Garmin: ??? (When you're out of practice racing, it turns out you might forget to stop your watch at the finish. By the time I looked at it, it read 34:something. Oops. :/ )
Official: 3.1 miles / 22:06 / 7:08 pace (which, if my Garmin is to be believed, means that I ran the last .1 in 37 seconds, ie 6:10 pace.)
Basically, I ran this race more or less at my 10K PR pace. Which...is sort of amazing to contemplate. The whole experience put me in mind of something I read recently from Lauren Fleshman (if you haven't noticed, my new pro runner crush):
- "The performance itself was semi-solid, like Jell-O, and equally satisfying....To be honest, I was never going to be competitive in the race. I hadn't done the work yet. But I knew I'd have to race again eventually, and I'd rather rip off the Band-Aid than slowly peel it back. Every runner who beat me would give me motivation."
So yeah. I had a great time and am very happy I decided to run this race, but consider me motivated. :)
Date: Mid March (March 15, 2014 this year)
Price: I know there was some discounted pricing on this race early-on, but I don't remember the exact numbers. It was something like $35 for the first 100 registrants, $40 until xx date, $50 after xx date. I also think that it was less for the under 16s, like maybe $25. (I know, super unhelpful. You get the gist, though.) More than I would typically pay for a 5K, but it is a charity gig, and it's hard to complain too much about money that provides weekend nutrition to grade school kids.
Deadlines/sellout factor: All the emails & Facebook posts I saw claimed that the race would absolutely, definitely sell out, but as of the night before the race, there were still spots available, and they did end up having some race day registration. It was an inaugural event, so who knows what will happen in the future.
Field Size: 224 finishers listed.
Staging: The race was held in a little shopping / event area in Rohnert Park, with the course making two big loops around it. The start/finish was near a grassy area with picnic tables & chairs, so there were plenty of space for people to hang out before & after the race. Packet pickup was inside the community event space (walked in less than half an hour before the start, and literally had to wait about ninety seconds to get my stuff); there was also a bar area inside where the post-race beers were served, with plenty of tables & chairs for relaxing. (Also, it turned out that there were real bathrooms open in the event space, which I did not know until I'd already visited the port-a-potties. No wonder there were no lines.)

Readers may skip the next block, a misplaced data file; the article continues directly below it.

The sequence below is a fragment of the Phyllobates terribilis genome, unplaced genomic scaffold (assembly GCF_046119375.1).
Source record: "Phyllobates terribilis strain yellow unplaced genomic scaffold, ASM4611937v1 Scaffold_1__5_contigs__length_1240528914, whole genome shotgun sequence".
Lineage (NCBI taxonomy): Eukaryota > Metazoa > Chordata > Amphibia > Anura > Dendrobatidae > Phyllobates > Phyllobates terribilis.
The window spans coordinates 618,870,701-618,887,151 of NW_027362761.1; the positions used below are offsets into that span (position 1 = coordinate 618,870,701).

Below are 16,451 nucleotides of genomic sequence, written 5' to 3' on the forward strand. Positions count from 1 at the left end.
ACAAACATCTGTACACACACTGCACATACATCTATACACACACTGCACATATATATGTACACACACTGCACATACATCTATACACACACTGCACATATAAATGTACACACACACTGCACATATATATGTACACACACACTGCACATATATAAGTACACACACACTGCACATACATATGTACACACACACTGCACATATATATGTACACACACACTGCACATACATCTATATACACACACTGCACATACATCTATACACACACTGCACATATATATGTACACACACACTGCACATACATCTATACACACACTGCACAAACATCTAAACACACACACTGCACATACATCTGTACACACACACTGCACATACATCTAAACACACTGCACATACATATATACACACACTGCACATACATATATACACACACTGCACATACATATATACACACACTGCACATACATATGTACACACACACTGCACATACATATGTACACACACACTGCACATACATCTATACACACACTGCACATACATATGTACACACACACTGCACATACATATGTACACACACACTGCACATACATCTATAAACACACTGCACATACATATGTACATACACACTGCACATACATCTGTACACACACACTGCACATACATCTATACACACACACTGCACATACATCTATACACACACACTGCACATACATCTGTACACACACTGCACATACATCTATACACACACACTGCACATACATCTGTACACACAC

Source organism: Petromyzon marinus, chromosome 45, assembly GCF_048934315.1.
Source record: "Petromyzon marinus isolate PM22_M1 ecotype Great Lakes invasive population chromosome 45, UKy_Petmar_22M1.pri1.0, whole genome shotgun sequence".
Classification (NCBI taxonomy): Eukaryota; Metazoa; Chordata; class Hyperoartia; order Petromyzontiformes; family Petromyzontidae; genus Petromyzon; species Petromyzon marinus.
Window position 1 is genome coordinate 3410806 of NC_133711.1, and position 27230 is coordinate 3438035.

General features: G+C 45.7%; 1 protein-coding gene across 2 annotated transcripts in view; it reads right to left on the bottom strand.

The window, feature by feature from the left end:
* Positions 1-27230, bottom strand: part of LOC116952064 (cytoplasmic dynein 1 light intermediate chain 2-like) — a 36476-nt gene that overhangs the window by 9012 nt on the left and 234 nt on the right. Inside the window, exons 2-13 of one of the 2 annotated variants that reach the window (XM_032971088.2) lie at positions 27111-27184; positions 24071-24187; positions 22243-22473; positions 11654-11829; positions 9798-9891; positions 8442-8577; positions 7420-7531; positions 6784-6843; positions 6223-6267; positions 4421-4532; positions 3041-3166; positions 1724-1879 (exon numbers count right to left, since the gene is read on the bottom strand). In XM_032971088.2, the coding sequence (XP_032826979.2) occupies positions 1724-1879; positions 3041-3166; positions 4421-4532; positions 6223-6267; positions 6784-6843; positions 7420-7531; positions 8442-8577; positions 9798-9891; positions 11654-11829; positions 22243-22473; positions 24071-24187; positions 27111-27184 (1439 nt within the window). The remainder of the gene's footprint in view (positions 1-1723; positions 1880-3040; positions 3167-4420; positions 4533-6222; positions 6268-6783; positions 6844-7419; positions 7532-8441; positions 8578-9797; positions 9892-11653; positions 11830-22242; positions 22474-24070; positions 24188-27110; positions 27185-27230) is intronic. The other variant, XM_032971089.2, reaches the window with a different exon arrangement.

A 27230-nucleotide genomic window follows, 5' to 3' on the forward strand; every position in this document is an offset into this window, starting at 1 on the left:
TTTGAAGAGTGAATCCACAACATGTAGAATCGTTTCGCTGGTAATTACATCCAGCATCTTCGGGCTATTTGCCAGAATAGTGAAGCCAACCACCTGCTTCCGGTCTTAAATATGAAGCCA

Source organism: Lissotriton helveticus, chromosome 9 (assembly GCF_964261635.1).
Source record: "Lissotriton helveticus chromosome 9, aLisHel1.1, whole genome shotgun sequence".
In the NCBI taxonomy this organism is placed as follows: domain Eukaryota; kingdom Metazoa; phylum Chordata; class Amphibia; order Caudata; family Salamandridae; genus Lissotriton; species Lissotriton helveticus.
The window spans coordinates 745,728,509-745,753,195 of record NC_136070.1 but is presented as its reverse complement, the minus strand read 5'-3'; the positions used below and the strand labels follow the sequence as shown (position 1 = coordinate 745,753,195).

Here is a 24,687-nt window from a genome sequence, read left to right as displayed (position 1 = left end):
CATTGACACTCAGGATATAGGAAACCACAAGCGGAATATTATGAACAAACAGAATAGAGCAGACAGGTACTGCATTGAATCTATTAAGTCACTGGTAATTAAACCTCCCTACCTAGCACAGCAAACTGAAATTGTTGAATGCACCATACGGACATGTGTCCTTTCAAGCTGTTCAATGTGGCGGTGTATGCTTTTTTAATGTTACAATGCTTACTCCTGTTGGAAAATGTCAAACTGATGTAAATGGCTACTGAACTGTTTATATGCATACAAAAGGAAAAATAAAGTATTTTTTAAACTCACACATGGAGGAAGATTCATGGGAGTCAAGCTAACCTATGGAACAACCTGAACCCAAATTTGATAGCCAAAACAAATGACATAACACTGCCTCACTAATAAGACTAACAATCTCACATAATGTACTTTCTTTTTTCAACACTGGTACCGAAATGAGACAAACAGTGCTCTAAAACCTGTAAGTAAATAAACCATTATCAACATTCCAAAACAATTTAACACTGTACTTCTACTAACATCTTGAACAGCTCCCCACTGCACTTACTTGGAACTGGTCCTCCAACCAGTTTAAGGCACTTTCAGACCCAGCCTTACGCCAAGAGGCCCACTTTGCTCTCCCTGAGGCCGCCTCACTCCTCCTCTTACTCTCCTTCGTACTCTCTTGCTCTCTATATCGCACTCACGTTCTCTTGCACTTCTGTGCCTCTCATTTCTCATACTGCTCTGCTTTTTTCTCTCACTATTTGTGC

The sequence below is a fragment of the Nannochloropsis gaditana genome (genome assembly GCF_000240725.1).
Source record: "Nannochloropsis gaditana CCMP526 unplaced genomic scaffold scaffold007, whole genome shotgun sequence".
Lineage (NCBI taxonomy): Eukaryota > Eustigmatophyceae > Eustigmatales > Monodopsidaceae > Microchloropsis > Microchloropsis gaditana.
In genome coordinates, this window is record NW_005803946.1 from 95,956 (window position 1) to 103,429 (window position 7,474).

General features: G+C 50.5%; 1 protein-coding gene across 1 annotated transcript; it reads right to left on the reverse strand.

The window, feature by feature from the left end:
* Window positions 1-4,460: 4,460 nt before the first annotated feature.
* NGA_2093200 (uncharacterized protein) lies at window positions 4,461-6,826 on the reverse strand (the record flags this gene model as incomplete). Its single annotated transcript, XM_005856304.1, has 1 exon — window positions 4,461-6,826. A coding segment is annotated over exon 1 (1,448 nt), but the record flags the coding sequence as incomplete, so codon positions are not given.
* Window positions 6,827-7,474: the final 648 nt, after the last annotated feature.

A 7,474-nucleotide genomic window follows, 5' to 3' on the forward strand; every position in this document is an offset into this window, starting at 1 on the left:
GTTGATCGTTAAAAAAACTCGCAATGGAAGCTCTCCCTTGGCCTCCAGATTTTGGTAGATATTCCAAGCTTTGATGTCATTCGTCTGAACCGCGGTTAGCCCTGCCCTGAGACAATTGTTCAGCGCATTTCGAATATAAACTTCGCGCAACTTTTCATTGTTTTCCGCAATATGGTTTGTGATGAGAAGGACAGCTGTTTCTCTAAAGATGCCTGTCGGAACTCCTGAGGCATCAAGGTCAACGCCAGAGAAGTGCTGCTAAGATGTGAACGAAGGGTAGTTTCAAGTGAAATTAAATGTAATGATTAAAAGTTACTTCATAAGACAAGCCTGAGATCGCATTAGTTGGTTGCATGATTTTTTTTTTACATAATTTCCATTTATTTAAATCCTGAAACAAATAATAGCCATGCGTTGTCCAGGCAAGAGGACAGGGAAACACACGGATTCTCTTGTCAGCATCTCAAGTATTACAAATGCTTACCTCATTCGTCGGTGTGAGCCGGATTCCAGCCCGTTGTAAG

The course was two big loops around the shopping area marked off with cones. The first loop required a couple of dog-legs into the parking lots, & the second was just a straight shot all the way around. There was one little spot with a short but not insignificant up-hill, but the rest was basically flat. There was one aid station with water & Gatorade, giving the runners two chances over the course of the race. I was worried it might be tricky to tell which way to go on the two different loops, but the volunteers did a great job of directing everyone appropriately.
For my purposes & expectations, the course set-up was just fine. If I were looking for an absolutely perfect course on which to PR, I probably would not pick this one. First, the dog-legs are not ideal, and because it's more of a community fun run, the second loop did get a bit dicey with the faster runners having to negotiate clusters of dogs/strollers/kids/walkers/etc. (When I got to the aid station on my second loop, there were like 40 people basically standing all the way across the path.) But again, I really was just there to have fun, so this didn't bother me much.
The website said that there would be lots of free parking, but that donations for the charity were encouraged. However when we parked, we didn't see anyone soliciting donations, so I'm not sure what the deal was with that.
A cute hoodie & beer mug (filled with beer) for all (adult) finishers. (There were green smoothies for the under 21s.) The hoodie is more T-shirt weight than sweatshirt, but for a $50 charity race, that's pretty much what I expected. It'll be great for throwing on & lounging around post-workout.
Look, schwag! Also, our succulent collection.
Gift certificates for a local running store were awarded to male & female first place finishers in each age group (with the age groups being under 16, 16-39, & 40+).
By & large, this race was exactly what I expected. Again more than I would normally pay for a 5K, but I really wanted to run a 5K on this date, it looked like a lot of fun, the swag was nice, and because it's put on by the Santa Rosa Marathon, I figured I could trust it to be well-run & -organized, which it was. I'd recommend it to people who were thinking of running it as long as they understood that it's a community fun run, not a srsbzns competitive road race, and didn't mind the price tag. (Also, hey, it's a charity thing, and I've spent precious little on race fees lately, so no big deal for me this time.)